Every morning before I head out, I take out my iPod and set it to my “Walk” playlist–a few songs I believe depict my walk. I join a herd of people on their daily pilgrimage, all plugged in, and all with distinct gaits. I have listened to “1901” by Phoenix almost every single morning since 2009. Something about the clean drum beat and simple instrumental harmonies just felt like my walk.
Then again, do these songs define my walk, or has my walk evolved to fit the music?
The latter is more likely. When we hear music, our bodies automatically respond. We start swaying side to side, tapping our feet, moving our arms, basically doing anything to fall into rhythm. Our movements range from simple to complex, rigid to fluid, but everything coordinates. Michael Jackson moonwalked across stage and Psy’s “Gangnam Style” broke records on YouTube. We know exactly what to do when we hear the “Macarena” or “Crank That (Soulja Boy).” Why? Because they are guides to movement–maps even.
However, it doesn’t mean the relationship between music and movement should be so one-sided.
Head, shoulders, knees, and toes
Start simple. We use our hands to shake, wave goodbye, eat, write, play air drums”¦
“¦so why not use them as instruments to compose music?
We can imagine all kinds of shapes and configurations for each finger. Add in kinematic motion from the wrists, elbows, and shoulders, and we have the means to control different instruments–their pitch, amplitude, and duration. Imogen Heap has used a pair of motion-capture gloves for her music. Similarly, Cornell engineering alumni Ray Li put his own version on display with the university’s orchestra.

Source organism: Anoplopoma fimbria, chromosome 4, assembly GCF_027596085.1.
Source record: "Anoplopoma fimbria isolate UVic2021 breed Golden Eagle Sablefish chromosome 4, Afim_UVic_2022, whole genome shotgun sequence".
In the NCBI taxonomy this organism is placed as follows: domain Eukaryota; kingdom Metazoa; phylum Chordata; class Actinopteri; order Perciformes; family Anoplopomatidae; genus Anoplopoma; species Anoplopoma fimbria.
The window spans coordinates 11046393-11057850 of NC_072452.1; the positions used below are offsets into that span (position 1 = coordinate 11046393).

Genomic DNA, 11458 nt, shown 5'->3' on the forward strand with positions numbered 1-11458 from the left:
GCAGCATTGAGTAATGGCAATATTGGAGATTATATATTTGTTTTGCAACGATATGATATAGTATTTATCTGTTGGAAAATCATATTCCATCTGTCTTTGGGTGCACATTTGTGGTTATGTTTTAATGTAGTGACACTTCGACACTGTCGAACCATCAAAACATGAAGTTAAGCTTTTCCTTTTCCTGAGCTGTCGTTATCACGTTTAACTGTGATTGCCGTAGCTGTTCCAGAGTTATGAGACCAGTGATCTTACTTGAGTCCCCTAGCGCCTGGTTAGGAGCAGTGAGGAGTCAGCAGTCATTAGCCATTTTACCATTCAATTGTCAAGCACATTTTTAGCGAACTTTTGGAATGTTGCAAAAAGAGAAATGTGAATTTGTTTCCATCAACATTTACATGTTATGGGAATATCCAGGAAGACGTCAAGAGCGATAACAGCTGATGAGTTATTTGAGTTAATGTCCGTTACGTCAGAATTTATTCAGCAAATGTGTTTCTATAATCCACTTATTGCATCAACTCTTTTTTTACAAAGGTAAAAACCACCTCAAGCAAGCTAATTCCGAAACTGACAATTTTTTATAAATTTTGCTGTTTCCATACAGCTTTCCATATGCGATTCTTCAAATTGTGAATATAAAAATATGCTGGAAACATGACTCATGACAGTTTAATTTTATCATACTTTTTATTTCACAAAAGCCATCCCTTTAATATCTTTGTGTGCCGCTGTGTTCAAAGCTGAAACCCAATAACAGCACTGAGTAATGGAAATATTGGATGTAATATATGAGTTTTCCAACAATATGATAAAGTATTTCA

But why stop at hands when we can track the entire body? It’s not just our hands that move, but every single limb, with many degrees of freedom. Take all those possible combinations of movement and consider adding a further layer of sophistication. If we look at a dancer’s stage, why not install a pressure mat that could add the kinetics of the body into the equation?
To put things into practice, Nagual Sounds uses Microsoft Kinect to track and translate the body’s motion into sound. The group uses a clever analogy to explain the technology:
The process in which a snowflake develops may illustrate this:
Physical laws form an always-identical basis for crystallisation. But different environmental conditions create unique snowflakes.
The same applies to the Interactive Song technology:
The preferences of an Interactive Song offer the same musical possibilities. The behavior of the data-input then generates unique music.
Here, there are two dancers being tracked, but consider the sounds from a flash mob, or a dance-off, or even a well-known ballet like The Nutcracker. What would they sound like? Would the “Dance of the Sugar Plum Fairy” sound like the “Dance of the Sugar Plum Fairy”?
It is a beautiful thought–a dancer creating her own music–but it is only one application. There’s an entire subsection in biomechanics dedicated to understanding how a person walks, called gait analysis. Typically, this is done by seeing and observing various things like step size or velocity–but what if we could hear it?
Gait analysis has various applications, especially in diagnostics, rehabilitation, and injury prevention, but it may also serve a purpose in biometrics. Just like we have fingerprints, DNA analysis, and iris scans, could a person’s “walk song” be another form of identification?
If anything, just consider one thought: We are all movements in this human symphony. What would your walk sound like?
How We Get To Next was a magazine that explored the future of science, technology, and culture from 2014 to 2019. This article is part of our Fast Forward section, which examines the relationship between music and innovation. Click the logo to read more.